Years from now, people may fall into the habit of asking each other: What were you doing right before the COVID-19 pandemic struck and how did it change your life?
Here at City Connects, we’ve already been asking these questions — aboutour students and aboutour work. We are also asking how we can be even more effective as the country addresses long-standing racial inequities.
And now, as we move into the fall, in a mix of in-person, virtual, and hybrid schools and classrooms, we are determined to get the right services to the right child at the right time.
In our progress reports, which are published every other year, we reflect on the past and assess the present. But this year, we’ve also taken the time to express our gratitude for all the hard work that has gotten us through the pandemic.Continue reading →
It’s September and going back to school – in-person or on Zoom – is an obstacle course of trying to keep students safe, keep them learning, and keep them connected to their school communities and to essential services and supports, as City Connects does.
“The earth is moving under everyone right now,” Mary Walsh, the Executive Director of City Connects says. “But what we’ve seen is the value of having the City Connects system. It creates a record for every child, so we know the kids, and we know what their strengths and needs are.”
Back in March, when the pandemic hit, City Connects moved its system of integrated student support online. City Connects’ Coordinators ran groups, sat in on classes, and reached out to families.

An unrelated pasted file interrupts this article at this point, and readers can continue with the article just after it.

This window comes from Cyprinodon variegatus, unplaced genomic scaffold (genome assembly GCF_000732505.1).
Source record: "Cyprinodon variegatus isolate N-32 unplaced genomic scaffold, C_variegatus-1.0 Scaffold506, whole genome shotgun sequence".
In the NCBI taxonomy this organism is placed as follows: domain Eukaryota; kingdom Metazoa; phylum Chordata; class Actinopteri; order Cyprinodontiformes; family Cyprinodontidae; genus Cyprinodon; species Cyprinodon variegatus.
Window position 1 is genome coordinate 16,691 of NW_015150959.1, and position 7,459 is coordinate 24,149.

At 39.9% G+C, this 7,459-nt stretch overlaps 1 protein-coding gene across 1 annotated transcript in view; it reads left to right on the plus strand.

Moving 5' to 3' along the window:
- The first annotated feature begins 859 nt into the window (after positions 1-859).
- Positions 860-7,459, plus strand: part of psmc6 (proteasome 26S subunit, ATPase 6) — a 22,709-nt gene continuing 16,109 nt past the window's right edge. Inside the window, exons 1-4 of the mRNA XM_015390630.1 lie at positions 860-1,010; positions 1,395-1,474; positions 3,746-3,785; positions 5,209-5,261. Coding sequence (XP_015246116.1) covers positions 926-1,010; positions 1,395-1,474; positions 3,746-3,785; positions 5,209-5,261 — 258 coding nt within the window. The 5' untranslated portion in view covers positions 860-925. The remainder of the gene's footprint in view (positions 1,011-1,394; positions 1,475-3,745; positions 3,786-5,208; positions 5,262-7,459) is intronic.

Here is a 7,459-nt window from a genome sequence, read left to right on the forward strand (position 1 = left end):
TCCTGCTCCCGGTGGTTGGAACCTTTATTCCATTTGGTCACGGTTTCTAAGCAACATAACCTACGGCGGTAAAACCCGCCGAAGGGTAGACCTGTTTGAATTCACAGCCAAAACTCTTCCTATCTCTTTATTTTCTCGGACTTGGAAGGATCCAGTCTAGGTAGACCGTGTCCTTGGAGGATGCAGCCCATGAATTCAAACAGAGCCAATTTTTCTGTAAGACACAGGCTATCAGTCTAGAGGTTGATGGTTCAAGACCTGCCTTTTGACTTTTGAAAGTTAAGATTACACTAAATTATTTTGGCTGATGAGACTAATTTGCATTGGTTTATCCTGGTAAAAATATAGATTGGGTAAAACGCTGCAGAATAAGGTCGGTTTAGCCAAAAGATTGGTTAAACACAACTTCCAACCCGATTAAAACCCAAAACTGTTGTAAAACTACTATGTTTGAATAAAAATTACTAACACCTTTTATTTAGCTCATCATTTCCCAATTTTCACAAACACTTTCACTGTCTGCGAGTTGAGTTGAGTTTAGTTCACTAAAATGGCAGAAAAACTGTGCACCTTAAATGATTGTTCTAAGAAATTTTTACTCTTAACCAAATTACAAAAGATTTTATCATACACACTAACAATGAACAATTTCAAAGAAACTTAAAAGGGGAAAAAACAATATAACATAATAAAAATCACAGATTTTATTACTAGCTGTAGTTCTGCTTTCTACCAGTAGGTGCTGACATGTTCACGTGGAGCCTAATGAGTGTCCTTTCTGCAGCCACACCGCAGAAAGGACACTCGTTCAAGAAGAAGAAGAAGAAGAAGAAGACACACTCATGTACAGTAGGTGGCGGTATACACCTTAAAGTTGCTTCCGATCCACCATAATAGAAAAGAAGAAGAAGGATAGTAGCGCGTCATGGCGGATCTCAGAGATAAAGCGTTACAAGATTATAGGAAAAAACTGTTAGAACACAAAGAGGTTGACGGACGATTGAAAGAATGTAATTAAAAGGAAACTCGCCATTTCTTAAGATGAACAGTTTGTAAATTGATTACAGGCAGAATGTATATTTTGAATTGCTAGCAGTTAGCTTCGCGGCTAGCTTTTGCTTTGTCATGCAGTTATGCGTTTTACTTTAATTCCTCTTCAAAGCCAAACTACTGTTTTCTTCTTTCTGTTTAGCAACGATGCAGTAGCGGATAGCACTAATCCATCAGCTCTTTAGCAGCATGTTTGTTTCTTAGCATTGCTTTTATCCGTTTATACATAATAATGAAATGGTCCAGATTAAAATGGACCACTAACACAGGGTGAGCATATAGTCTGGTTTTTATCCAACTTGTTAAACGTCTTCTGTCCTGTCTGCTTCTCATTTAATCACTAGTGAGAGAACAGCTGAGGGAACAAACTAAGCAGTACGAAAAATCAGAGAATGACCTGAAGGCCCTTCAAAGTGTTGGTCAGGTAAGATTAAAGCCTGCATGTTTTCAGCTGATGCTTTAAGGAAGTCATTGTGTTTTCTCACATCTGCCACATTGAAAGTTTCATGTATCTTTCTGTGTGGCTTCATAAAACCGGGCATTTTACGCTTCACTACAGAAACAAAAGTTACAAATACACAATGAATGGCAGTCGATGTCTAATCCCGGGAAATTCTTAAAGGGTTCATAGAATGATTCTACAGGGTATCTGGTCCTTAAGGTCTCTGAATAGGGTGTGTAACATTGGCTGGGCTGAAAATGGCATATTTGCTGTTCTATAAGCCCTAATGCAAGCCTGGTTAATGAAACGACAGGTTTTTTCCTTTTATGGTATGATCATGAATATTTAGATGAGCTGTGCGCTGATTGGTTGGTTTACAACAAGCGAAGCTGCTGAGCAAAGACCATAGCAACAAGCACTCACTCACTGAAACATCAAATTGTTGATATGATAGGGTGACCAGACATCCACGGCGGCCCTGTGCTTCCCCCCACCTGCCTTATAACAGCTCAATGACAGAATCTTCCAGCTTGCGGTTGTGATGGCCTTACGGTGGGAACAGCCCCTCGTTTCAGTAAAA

During late spring and summer, City Connects staff took stock and began preparing for the fall. Now, the City Connects system is stronger and more responsive to the pandemic’s demands and to the needs of students and families.
Here are some of the things City Connects has been learning and doing.
“We were able to more clearly see the impact of the services that kids had and then lost because of the pandemic,” Walsh says. “Especially services like dental vans that brought dental care right to schools. Even the New York Timesis reporting on this. There are some services we could move online, but we’re being reminded how important in-school services like dentistry are.”Continue reading →
COVID-19 has hit students, families, and schools hard. But City Connects is working hard to keep students connected to education and supportive services.
To share this story, Joan Wasser Gish, Ellen Wingard, and Stephanie Sanabria — joined Ben Forman on an episode of the Gateways podcast, presented by local nonprofit think tank, MassINC.
“It feels like in this moment when the disruption caused by COVID is making inequities so palpable, and is lifting the lid on how critical family circumstances really are to children’s readiness to engage in learning, and thrive and have choices in life, this kind of work is something that’s going to become more and more important.” Wasser Gish says. She’s the Director of Strategic Initiatives at the Center for Optimized Student Support, which is the home of City Connects and part of the Lynch School of Education and Human Development at Boston College.
“In Salem, if you interviewed principals right now, they would tell you they wouldn’t have known what to do in their first few weeks of closures if they didn’t have their City Connects Coordinators at their virtual side to help them pivot and use the student support system that we had within the buildings [and shift them] to a virtual world,” Ellen Wingard, the City Connects Program Manager in Salem, Mass., says.
“[Because of] having the City Connects model, where we have this tiering system — we review every child in the fall — so we have insight as to who our children are, who our families are,” Stephanie Sanabria, a City Connects Coordinator in Springfield, Mass. says.
To hear the rest of the conversation, please listen to the podcast.